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EPILOGUE: The Aftermath
 pg. 676 
A demonstration in Rome commemorates the sixth anniversary of the Ardeatine massacres of 1944, where the Germans murdered Italian hostages, both Christian and Jewish.
Photo: AP/Wide World
Christian Culpability

The Holocaust's repercussions leave few traditions, institutions, or governments untouched and unscathed. Christian churches of all denominations are obliged to examine and bear consciously the burdens of Holocaust history. At least they must do so if they are to have much credibility after the Holocaust. On the whole, the Christian community's response in those dark times--which was perhaps an inevitable result of Christianity's centuries-old anti-Jewish tradition--was less than sterling. Yes, a Christian minority protested and resisted what the Nazis were doing, but even their defiance was rarely practiced explicitly on behalf of beleaguered Jews. Some Christians rescued Jews, but not enough of them to eliminate the shame that sensitive Christians feel when they recognize what could and should have been done but was not.

The Holocaust's aftershocks place challenging opportunities before Christian churches, as well as difficult questions. How will the churches confront their Holocaust history? How will encounters with that history affect what they say and do, especially as the Holocaust recedes further into the past, where its chances of being forgotten are bound to increase? In particular, there are questions about what the churches should say and do--or not say and not do--to help ensure that the Holocaust is remembered and never rationalized or minimalized.

Christian churches come in many shapes and sizes, but in the West none is larger, older, more visible, or administered more hierarchically than the Roman Catholic Church. As far as Christianity is concerned, Holocaust repercussions inescapably arrive at the Vatican's doorstep. Especially under Pope John Paul II, the Polish pontiff who was installed on October 16, 1978, the Roman Catholic Church's handling of its Holocaust repercussions has been constructive on some occasions, unsuccessful on others, but nearly always stormy. The Holocaust's impact, as some recent events illustrate, will reverberate through the Church indefinitely.

April 7, 1994, marked the Vatican's first official endeavor to memorialize the Jewish victims of Nazi aggression. Among the guests at the Papal Concert to Commemorate the Holocaust were more than 200 Holocaust survivors.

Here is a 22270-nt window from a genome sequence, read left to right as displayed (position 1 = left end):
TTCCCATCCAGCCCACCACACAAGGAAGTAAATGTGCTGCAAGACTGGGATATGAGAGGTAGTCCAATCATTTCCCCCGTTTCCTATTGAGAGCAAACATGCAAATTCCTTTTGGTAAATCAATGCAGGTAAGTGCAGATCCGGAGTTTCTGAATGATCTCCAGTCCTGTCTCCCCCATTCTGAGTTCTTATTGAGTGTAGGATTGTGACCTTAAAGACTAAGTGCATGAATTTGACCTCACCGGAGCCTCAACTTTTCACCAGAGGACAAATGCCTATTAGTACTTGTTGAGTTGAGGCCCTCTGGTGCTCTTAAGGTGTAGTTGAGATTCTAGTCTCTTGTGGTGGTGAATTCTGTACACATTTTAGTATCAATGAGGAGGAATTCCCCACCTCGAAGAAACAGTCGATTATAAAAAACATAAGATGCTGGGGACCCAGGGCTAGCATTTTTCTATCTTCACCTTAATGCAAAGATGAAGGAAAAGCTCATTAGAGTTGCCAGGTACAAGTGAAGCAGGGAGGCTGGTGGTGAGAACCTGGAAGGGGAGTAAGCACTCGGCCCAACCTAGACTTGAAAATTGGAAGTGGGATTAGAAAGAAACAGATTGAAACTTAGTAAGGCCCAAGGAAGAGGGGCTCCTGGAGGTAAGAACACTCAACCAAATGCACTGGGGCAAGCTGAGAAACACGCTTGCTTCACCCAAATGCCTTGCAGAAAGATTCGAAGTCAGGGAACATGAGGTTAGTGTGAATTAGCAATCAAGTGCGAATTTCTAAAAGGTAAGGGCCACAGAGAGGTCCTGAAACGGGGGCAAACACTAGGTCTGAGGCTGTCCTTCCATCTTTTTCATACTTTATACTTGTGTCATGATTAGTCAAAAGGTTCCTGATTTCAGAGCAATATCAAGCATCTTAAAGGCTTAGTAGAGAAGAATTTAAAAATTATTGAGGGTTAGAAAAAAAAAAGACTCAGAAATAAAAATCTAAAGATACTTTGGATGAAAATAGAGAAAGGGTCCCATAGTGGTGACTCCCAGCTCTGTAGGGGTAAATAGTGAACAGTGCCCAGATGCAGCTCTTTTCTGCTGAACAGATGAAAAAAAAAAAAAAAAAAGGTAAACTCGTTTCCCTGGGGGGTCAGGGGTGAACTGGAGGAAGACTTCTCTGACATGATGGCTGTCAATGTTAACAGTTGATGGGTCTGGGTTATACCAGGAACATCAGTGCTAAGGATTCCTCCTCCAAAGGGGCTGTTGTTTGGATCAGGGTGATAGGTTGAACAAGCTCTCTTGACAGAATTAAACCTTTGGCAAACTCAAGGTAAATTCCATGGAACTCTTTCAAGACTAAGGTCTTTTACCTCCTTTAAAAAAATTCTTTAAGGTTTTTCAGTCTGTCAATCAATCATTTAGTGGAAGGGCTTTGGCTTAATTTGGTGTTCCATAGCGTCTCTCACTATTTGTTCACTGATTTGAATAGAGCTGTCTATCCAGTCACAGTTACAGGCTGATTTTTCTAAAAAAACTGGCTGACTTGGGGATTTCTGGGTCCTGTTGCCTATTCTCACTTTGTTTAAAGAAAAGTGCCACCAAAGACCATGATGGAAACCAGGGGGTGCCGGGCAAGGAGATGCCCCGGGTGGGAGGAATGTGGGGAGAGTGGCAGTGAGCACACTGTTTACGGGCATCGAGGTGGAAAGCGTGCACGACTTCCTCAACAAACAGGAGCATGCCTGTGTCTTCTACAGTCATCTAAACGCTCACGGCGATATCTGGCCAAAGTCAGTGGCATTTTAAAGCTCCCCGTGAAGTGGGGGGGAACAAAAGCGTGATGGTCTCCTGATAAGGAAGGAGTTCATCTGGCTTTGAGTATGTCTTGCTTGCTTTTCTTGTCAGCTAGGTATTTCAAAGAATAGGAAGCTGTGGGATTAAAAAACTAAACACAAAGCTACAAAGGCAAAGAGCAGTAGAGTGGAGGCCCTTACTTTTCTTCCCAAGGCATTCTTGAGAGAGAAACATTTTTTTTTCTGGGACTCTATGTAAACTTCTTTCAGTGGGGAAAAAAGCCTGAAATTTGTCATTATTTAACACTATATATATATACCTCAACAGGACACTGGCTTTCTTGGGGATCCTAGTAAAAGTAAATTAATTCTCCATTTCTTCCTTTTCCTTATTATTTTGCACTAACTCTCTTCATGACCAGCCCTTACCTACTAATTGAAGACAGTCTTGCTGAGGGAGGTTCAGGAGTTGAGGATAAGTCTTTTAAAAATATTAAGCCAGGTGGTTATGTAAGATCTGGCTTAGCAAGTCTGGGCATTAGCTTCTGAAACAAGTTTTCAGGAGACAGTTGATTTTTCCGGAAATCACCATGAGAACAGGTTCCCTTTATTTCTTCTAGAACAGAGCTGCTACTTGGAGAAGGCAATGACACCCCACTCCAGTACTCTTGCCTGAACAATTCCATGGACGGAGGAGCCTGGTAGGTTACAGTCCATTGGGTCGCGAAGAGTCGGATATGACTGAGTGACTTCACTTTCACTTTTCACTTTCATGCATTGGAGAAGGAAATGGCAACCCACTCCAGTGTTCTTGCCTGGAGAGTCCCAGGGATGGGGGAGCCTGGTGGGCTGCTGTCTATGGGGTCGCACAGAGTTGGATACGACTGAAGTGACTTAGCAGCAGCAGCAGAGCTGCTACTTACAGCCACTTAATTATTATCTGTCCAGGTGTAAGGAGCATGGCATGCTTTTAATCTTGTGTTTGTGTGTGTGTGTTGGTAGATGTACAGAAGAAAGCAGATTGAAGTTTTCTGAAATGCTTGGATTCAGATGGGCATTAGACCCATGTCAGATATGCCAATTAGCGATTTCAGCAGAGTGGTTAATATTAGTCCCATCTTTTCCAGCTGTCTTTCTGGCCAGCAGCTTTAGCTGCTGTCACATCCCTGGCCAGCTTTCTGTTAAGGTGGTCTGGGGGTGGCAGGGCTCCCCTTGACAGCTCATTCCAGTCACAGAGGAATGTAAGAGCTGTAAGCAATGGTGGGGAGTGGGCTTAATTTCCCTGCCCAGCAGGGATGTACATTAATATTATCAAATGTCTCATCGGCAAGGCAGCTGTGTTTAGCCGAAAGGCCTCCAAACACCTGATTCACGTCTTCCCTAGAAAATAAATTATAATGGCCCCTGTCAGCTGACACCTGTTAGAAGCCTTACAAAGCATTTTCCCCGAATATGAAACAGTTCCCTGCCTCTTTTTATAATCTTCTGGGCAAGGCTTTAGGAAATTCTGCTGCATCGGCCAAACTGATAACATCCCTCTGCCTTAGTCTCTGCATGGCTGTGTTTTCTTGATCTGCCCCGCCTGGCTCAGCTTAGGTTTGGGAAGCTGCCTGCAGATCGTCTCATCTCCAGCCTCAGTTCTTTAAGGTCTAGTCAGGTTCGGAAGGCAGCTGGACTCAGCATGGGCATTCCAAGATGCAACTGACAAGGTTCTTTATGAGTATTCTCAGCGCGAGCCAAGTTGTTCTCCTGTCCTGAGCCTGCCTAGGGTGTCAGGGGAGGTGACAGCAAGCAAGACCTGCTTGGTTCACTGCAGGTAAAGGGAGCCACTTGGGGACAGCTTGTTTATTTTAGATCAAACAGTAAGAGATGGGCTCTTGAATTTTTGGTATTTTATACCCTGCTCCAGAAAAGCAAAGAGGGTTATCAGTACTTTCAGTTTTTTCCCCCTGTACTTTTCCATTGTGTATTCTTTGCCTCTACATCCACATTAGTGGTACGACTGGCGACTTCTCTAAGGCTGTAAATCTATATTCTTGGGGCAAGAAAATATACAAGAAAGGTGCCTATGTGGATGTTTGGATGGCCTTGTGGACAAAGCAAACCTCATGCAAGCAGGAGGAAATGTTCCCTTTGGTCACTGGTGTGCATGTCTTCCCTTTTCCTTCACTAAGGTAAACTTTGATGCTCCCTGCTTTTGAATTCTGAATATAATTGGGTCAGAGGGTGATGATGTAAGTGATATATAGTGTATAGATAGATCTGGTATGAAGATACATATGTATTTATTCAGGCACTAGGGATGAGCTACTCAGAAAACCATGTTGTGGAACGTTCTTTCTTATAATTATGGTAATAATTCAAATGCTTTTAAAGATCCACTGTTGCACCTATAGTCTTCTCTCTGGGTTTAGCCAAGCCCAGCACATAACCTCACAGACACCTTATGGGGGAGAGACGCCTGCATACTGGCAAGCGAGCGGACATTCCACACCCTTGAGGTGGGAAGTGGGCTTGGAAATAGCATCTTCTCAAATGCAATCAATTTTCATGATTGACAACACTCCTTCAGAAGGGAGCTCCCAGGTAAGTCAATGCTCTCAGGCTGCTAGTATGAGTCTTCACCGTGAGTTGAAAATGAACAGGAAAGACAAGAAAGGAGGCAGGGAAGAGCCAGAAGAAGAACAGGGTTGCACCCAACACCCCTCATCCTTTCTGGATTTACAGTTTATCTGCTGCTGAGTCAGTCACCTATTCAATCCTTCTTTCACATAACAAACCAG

Photo: Corbis/Reuters
On the evening of April 7, 1994, with Pope John Paul II as their host, 7500 people flocked to the huge Sala Nervi (the Paul VI Hall, which stands next to St. Peter's Basilica in the Vatican) to attend what was called the Papal Concert to Commemorate the Holocaust. Television broadcasts in 50 countries enabled millions more to witness it. In Rome, the impressive interfaith assembly included numerous cardinals and rabbis--among them Rav Elio Toaff, the chief rabbi of Rome--as well as ambassadors and more than 200 Holocaust survivors from 12 countries. In a preconcert meeting with the survivors, John Paul II expressed hope that "the music which we shall listen to together shall reconfirm our resolve to consolidate the good relations between Christians and Jews so that with the help of almighty God, we can work together to prevent the repetition of such heinous evil."
 1970: Inside the Third Reich, a memoir by Albert Speer, former Reich minister of armaments and war production, is published.
 1970: West German Chancellor Willy Brandt leads a pilgrimage of contrite Germans to the site of the Warsaw Ghetto.
 December 22, 1970: Franz Stangl, commandant of the Sobibór and Treblinka death camps, is sentenced to life in prison. He had escaped to Syria, moved to Brazil, and then was extradited to Germany in 1967.
 1971: A note found in Argentine government files pertaining to fugitive Nazis in Argentina states that more than 100 pages of file material have been removed.
 1972: Argentine officials insist that only one fugitive Nazi--Adolf Eichmann--traveled to Argentina following the war. Jewish officials place the actual number at 60,000, of whom at least 1000 were SS members; See July 1997.
EPILOGUE: The Aftermath
 pg. 676 
The Holocaust Chronicle
© 2009 Publications International, Ltd.